Grace McCarthy

East London-based ceramicist Grace McCarthy has been making functional objects for eight years. She grew up with an appreciation of traditional craftsmanship – her father was a carpenter and often made pieces for the house. She still remembers her first lesson in pottery while studying for her Art Foundation course at Oaklands College, St Albans, when she found an affinity for the material. “It was incredible to have something so malleable, that you could do so much with it,” she explains. Previously, Grace had been working with wood and metal, and found it was difficult to rectify mistakes. She was excited to find that with clay, “if you made a mistake, you could just let it go,” remoulding it in a new way, with no echo of the prior form.

Grace went on to study Three Dimensional Design at Camberwell College of Arts, focusing on ceramics in her final year. After graduating, she became a technician at Turning Earth, an open-access ceramics studio in London; then, she was part of the first cohort to study at Clay College in Stoke-on-Trent, which has a rich history of pottery making. “It was a very intense learning process,” she explains. “I thought I knew how to do all these things, but I had so many skills to develop.” Clay College is focused on practical techniques and Grace’s time there was very hands-on. “There were no essays or anything like that. It was just make, make, make.” She learnt how to throw efficiently, setting herself up to make a living from her work. “I remember my tutor saying, this is just the beginning.”

Grace McCarthy

Grace McCarthy

Currently, she is based back at Turning Earth in London, where she hand-throws simple pieces for everyday use. To create the candle holders for TOAST, she responded to the shape of the English beeswax candles also in the collection. For the mugs, she creates pulled handles. “It’s really important for me to pull the handles, to give that nod to traditional potters,” she says. “Then it feels like it’s coming out of the mug organically.” While the mug has a low, wide form, the cup is shaped to a rounded silhouette with a tapered base. She also creates personal pieces, such as horse figurines to celebrate when a baby is born to a friend or family member. Her clay is sourced from a supplier in Stoke-on-Trent, a tie to her former location. She works with multiple clay bodies at the same time, due to the different requirements of the pieces she makes.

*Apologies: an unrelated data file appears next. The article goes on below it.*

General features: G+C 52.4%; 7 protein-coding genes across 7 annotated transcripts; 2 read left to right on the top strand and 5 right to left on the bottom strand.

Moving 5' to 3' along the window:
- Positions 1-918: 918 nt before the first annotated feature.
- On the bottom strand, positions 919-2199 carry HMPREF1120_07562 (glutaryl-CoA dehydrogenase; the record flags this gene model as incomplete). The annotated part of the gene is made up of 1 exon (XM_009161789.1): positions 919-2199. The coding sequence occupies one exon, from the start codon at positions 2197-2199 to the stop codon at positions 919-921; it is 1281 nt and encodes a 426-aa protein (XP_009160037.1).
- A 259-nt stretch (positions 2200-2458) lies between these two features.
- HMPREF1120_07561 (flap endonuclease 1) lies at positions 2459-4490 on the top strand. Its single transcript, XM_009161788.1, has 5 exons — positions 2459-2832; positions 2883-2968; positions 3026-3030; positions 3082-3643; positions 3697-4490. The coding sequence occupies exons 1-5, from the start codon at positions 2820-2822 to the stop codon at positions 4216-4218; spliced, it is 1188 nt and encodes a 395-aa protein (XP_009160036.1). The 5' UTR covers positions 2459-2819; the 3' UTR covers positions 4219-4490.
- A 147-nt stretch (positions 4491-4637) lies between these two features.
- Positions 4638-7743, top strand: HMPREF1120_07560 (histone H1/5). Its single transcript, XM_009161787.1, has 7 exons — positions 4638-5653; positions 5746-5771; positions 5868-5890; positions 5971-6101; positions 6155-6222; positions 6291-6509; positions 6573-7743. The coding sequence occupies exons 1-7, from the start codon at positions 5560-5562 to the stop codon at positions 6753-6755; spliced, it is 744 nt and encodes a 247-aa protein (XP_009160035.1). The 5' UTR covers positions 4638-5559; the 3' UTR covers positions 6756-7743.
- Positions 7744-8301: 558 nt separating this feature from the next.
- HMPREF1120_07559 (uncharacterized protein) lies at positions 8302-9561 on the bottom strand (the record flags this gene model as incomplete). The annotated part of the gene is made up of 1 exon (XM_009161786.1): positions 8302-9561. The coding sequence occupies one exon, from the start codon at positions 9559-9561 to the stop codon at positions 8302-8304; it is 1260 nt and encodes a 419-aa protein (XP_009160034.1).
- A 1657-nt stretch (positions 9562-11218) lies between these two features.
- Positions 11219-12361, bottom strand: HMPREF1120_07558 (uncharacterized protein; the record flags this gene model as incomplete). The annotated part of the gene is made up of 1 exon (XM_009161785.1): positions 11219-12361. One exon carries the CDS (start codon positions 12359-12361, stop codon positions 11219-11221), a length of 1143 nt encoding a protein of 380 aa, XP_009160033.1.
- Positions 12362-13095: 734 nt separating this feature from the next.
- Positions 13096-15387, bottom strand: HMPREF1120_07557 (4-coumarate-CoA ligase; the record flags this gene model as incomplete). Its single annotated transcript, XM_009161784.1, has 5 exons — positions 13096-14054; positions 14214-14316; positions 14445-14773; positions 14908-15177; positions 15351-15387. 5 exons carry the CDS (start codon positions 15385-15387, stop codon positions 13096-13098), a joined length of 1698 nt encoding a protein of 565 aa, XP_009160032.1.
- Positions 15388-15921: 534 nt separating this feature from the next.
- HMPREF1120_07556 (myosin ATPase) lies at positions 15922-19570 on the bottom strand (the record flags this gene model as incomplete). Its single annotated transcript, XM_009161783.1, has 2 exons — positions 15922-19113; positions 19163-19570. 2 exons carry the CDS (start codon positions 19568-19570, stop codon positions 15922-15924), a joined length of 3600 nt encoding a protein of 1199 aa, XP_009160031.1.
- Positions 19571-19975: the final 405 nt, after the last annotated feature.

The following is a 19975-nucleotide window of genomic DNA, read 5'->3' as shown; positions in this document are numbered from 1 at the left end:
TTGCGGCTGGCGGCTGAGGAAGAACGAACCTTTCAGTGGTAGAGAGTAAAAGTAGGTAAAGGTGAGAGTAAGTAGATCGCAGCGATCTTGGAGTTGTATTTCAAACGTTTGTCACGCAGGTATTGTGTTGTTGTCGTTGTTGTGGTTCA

Grace uses both an electric kiln for oxidation, and a gas kiln with a reduction atmosphere. This means that the kiln is starved of oxygen, creating different effects in the glaze. The candle holders are created in the gas kiln with a shino glaze, which is “a very simple, two-part glaze,” Grace explains. It creates rich, earthy colours and a mottled, speckled surface, with tones ranging from rust to pale grey, depending on where the pieces are placed in the kiln and what temperatures they reach. “It makes every piece unique,” she says. “I love that it’s a bit of a surprise each time you open the kiln.” She has to stay with the gas kiln throughout the 12-hour firings, adjusting the gas. She fills in graphs to compare the temperatures of firings. “You have to figure out the subtleties, and every kiln is different.”

Grace McCarthy

Grace McCarthy

To create the patterns sweeping across the mugs and cups for TOAST, Grace uses a shuro brush she bought in Japan, on a trip led by Clay College. “It’s falling apart a little bit now!” she says, laughing. The pattern is created at the greenware stage, which is when the piece has been shaped but not yet bisque-fired. She uses a slip recipe containing cobalt to sweep across the pieces. “It’s very reactive and one of the strongest oxides you can use for ceramics.” The mark-making process is so fleeting, she has to ensure she is not distracted to get a sense of free movement. “It can’t feel forced,” she says.

Grace is particularly inspired by the finishing of Japanese ceramics, reflected by the shino glaze she uses on the candleholders, which was developed during the late 16th century Momoyama period in the Mino and Seto areas of Japan. Her shapes, however, are rooted in traditional European pottery, reflecting how she uses the pieces every day. “They’re much closer to home,” she says.

In the coming year, she will be experimenting with larger forms, making teapots and ceramic stools with curved legs. She hopes future owners will see something new and unexpected in her pieces each time they are used. “I love that they can be so different depending on which angle they are viewed from,” she says. “That’s the beauty of handmade stoneware. There is always something intriguing that makes you keep looking.”

Interview by Alice Simkins.

Photographs by Dunja Opalko.

Shop Grace McCarthy's hand-thrown stoneware pieces for TOAST.

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